A Canadian Football League player is trading in his football cleats, at least for the off-season, and jumping in a bobsled as a member of Canada's national team.
Ottawa Redblacks wide receiver Keaton Bruggeling, 25, won't rest this winter as he trains and competes in the two-man bobsleigh competition, most recently in Lake Placid, N.Y., where he had his first race of the season on Thursday.
"It was very exciting. We had a pretty good day. It was obviously nerve-racking and scary," Bruggeling told CBC Radio's Ottawa Morning. "I really enjoyed it and I think it went very well."
Bruggeling calls it a bit of a fluke as to how he got into the winter sport, but credits his football workouts for getting noticed by other bobsledders.
Before his first CFL season some Olympic bobsledders, including his current teammate Patrick Norton, saw him training.
"I was just pushing gym sleds with weight on them," he said. "They said I'd be pretty good at [bobsleigh]. From then on, I just kind of got pulled into the sleigh."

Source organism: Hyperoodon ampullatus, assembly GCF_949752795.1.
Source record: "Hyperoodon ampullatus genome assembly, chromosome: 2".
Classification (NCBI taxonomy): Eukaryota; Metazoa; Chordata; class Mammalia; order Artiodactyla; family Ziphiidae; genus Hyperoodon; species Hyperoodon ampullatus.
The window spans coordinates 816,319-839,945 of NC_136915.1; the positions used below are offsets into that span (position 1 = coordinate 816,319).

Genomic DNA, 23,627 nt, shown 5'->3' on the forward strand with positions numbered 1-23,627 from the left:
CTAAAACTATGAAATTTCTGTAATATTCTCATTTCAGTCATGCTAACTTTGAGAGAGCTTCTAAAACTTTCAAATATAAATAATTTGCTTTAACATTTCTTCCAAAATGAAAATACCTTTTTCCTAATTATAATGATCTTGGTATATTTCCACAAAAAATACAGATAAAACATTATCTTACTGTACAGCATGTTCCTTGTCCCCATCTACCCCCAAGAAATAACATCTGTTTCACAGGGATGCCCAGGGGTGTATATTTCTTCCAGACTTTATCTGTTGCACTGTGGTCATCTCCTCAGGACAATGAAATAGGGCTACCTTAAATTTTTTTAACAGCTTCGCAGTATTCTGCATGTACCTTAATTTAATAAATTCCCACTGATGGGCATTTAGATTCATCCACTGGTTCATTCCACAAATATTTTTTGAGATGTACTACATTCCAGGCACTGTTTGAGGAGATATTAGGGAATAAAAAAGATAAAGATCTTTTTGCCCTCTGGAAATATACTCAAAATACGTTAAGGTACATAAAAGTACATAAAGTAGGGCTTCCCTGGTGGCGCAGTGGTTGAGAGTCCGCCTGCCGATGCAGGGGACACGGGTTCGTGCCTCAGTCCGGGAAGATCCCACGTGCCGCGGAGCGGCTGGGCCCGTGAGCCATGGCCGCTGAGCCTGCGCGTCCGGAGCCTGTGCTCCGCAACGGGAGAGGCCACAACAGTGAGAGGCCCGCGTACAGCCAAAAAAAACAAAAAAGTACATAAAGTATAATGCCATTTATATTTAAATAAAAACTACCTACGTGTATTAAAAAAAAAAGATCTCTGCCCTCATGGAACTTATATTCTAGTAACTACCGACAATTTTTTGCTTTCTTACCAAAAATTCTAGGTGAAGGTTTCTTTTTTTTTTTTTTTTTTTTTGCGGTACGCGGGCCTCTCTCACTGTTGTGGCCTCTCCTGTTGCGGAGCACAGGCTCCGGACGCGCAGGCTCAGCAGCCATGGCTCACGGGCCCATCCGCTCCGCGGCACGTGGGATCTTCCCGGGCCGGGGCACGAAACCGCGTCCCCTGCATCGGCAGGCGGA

Keaton Bruggeling, right, on the field in a game between the Ottawa Redblacks and Toronto Argonauts last month. (Matt Zambonin/Freestyle Photography)
History of CFLers jumping in the sled
There's a bit of a history of CFL players who have jumped from the field to the frozen track.
Olympian and former running back Jesse Lumsden retired from the CFL to join Team Canada in 2011.
Shaquille Murray-Lawrence, who last played for the Montreal Alouettes, was another who took on the fast-paced winter sport a few years ago, said Bruggeling.
While he said football takes priority, Bruggeling is excited to compete in another sport as he takes in the "energy" of the bobsled team.
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"I really enjoyed that, and I thought that it would be another great little adventure for me in the off season," he said.
In March, Bruggeling spent a couple of days training for the first time for the two-man bobsleigh competition in Lake Placid before the coach asked if he wanted to hop in for an official race with Norton for the North American Cup.
They won gold.
"I like to think that there was no time to think so the technique wasn't really there but we run fast, so it worked out," he said.